One day when my kids were younger, they had a play date with some friends. I heard one of them telling the other that Santa Claus wasn’t real. My son, who was eight years old at the time, vehemently defended the jolly old man, with elaborate explanations of why something not easily proven was worth believing in anyway.
It reminded me of my own childhood.
I had to laugh, as I flashed back to one of my own experiences with a little girl in my neighborhood who made fun of me for believing that a fat man in a red coat actually came down my chimney every year. I was so mad that, when she wasn’t looking, I broke all her crayons and put them back in the box (and spent the rest of the holiday season worrying that I had just put myself on the naughty list).
I have since learned that it is okay if everyone doesn’t believe what I do.
And if he hasn’t already, my son will learn that too. But he is the one who taught me something that day. I was buoyed by his unwavering belief and faith in something he’s never really seen and inspired by his example.
I can’t help but believe that those who trust in something magical will experience that magic in ways the skeptics will not. And I think the same is true in life.
There will always be someone around to tell us what cannot be done.
And there will also always be people who, upon being so told, will do it anyway. Their faith, determination, and belief in something they have yet to see will allow them to persevere until their dreams become reality.
One of my favorite authors on personal and spiritual growth, Alan Cohen, once said “You do not need to get others to believe in your truth. You just need to live it.”
Trust, faith, and perseverance go a long way.
In a world where much is uncertain and the old success formulas no longer seem to work, I believe it is more important than ever to trust in what we know to be true in our hearts, even if our minds cannot figure it all out. It may go against what we have been conditioned to believe, see, and do – but perhaps this makes it even more important.
To bust out of old paradigms that keep us from realizing our greatness, perhaps we need to stop questioning what is possible and start challenging our limits instead. As we do, we will begin to make manifest that which we previously only dreamed was possible and, through our example, show others the way to rise.
Wishing you the happiest of holidays and a bright blessed New Year!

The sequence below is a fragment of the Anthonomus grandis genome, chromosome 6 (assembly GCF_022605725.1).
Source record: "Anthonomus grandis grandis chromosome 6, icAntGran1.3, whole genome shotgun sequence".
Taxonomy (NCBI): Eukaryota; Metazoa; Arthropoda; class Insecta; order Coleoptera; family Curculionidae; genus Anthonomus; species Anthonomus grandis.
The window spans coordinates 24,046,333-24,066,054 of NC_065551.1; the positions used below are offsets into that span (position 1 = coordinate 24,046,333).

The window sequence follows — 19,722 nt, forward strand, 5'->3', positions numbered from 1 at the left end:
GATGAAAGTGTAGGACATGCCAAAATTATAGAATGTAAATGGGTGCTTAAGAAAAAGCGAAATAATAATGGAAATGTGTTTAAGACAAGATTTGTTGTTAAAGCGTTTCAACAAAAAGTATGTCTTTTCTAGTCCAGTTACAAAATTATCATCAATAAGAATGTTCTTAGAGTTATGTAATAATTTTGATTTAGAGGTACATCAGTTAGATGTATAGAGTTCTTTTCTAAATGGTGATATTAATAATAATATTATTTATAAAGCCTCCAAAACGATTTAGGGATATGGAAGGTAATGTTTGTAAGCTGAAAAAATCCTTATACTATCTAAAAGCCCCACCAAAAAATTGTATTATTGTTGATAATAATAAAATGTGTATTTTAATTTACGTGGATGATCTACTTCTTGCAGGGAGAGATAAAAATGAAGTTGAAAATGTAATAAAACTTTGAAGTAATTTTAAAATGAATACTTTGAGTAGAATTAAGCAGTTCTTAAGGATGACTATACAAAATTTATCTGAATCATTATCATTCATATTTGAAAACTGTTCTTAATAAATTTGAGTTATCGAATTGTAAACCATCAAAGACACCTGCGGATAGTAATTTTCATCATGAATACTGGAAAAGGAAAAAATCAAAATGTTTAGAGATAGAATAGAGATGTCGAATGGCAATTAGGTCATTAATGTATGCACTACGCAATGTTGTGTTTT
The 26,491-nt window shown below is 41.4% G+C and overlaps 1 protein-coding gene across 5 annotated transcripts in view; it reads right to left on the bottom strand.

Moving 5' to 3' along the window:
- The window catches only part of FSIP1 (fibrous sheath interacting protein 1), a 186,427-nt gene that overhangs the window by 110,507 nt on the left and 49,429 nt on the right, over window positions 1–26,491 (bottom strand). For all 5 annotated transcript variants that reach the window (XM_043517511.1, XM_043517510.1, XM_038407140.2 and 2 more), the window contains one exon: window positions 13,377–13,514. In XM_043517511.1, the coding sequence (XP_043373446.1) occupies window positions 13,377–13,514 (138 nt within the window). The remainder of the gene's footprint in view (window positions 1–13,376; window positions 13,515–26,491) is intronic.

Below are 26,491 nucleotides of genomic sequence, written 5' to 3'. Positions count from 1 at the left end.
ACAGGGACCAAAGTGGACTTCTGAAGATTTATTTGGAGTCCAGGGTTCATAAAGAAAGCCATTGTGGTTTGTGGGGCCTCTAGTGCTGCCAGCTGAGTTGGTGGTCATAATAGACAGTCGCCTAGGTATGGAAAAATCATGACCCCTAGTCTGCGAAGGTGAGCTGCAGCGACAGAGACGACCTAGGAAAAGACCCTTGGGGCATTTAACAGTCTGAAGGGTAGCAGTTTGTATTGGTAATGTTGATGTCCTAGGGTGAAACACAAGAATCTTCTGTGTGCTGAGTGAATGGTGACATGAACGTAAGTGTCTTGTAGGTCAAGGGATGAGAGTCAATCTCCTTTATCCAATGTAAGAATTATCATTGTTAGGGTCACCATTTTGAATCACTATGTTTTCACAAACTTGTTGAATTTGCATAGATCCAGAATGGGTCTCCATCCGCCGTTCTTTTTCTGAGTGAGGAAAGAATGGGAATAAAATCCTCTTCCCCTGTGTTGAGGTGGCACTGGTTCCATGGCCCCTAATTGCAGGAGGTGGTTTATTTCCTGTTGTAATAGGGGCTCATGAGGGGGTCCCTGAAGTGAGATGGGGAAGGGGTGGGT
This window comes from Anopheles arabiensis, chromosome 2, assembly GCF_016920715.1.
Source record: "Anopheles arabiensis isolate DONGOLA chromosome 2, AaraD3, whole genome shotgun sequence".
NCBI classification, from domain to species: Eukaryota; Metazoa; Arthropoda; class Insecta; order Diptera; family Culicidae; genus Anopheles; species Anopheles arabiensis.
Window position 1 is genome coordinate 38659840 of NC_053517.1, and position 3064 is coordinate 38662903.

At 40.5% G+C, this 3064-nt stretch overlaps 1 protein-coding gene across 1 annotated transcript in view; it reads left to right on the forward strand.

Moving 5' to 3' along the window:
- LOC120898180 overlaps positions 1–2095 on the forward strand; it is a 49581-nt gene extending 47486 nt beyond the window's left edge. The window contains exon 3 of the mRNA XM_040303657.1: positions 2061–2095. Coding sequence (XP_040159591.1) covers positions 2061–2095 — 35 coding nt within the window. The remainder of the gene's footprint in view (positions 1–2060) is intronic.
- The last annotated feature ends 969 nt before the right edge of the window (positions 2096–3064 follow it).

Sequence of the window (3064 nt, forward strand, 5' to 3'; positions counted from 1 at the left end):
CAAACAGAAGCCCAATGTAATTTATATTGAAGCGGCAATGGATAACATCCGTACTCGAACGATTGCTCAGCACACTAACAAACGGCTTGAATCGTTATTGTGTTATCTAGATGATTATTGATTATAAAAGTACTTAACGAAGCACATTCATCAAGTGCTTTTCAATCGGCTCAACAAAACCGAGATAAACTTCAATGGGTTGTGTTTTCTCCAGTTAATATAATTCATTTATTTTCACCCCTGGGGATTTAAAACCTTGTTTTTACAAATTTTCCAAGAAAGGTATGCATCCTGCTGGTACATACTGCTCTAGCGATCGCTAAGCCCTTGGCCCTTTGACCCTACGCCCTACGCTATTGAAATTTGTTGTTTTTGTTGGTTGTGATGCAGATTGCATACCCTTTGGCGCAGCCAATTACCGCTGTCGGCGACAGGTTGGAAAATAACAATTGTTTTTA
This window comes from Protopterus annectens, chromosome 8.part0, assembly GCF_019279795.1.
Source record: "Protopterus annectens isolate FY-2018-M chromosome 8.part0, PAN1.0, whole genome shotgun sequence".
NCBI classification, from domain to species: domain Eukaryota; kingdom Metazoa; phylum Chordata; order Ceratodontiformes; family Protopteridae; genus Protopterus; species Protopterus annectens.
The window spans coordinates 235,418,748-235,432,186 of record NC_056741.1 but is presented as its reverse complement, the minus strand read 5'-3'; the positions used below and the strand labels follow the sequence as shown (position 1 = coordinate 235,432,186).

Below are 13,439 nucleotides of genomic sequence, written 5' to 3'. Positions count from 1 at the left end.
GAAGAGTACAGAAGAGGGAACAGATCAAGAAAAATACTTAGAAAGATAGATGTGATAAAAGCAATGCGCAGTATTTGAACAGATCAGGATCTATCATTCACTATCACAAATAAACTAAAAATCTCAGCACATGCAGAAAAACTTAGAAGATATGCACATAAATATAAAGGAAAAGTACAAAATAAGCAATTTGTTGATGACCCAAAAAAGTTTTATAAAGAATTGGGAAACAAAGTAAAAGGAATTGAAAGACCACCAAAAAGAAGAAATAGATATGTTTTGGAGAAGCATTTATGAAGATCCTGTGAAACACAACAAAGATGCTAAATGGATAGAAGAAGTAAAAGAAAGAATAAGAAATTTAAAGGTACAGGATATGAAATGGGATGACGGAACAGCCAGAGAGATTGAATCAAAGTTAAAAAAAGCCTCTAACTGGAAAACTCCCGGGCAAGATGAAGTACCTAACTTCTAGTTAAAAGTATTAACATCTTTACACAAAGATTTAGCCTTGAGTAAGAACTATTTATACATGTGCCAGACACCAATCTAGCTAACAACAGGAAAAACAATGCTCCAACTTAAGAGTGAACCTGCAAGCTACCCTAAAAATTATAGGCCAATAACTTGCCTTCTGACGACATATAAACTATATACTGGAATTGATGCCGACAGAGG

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Wishing you and yours a beautiful and blessed holiday!
Winston Churchill once said, “Success is not final and failure is not fatal – it is the courage to continue that counts.” Thomas Edison said, “Many of life’s failures are people who did not realize how close they were to success when they gave up.” These words of wisdom lead me to ponder even the definitions of the words “success” and “failure“. Perhaps they are nothing more than labels we use for experiences that could very well be integral stepping stones for the people having them. Both words are laden with judgment, leading us to want to move toward one and away from the other. But what if they are simply two sides of the same coin?
“The spirit, the will to win, and the will to excel are the things that endure. These qualities are so much more important than the events that occur.”
~ Vince Lombardi
Consider the following events in each of these people’s lives:
- It has been said that Abraham Lincoln failed in business twice, had a nervous breakdown and was defeated in eight elections.
- Walt Disney was fired by the editor of a newspaper who felt he lacked creative ideas.
- As a boy, Thomas Edison was told by his teacher that he was too stupid to learn anything.
- Soichiro Honda, the founder of Honda, was turned down for an engineering job by Toyota.
- Before becoming a successful actor, John Wayne was rejected from the United States Naval Academy.
- Lucille Ball was dismissed by drama school with a note that read, “Wasting her time… she’s too shy to put her best foot forward.”
- Steven Spielberg unsuccessfully applied to film school three separate times.
- Michael Jordan was cut from his high school basketball team.
- Baseball legend Babe Ruth struck out 1,330 times.
- The first novel of best-selling novelist John Grisham was rejected by sixteen agents and twelve publishing houses.
- Robert M. Pirsig’s book Zen and the Art of Motorcycle Maintenance was rejected by 121 publishers before it was published in 1974 and went on to sell millions of copies in 27 languages.
- The Beatles were turned down by the Deca recording company, who said, “We don’t like their sound, and guitar music is on its way out.”
This list could go on and on. What each of these people have in common is that they didn’t let labels like “success” or “failure” define who they are. They didn’t allow the events in their lives (or their thoughts and judgments about them) to get in the way of their dreams or their beliefs in what they were capable of – and what was possible. And their courage, perseverance and determination benefitted not just themselves, but countless others – many of whom came generations later.
I came across another great quote by a woman named Susan Taylor who said, “Seeds of faith are always within us; sometimes it takes a crisis to nourish and encourage their growth.” If this is true, perhaps what some call “failure” is actually a catalyst – or even a prerequisite – for what others call “success”.
What is going on in your life right now? What if it is exactly what you need to experience in order to get where you most want to go?
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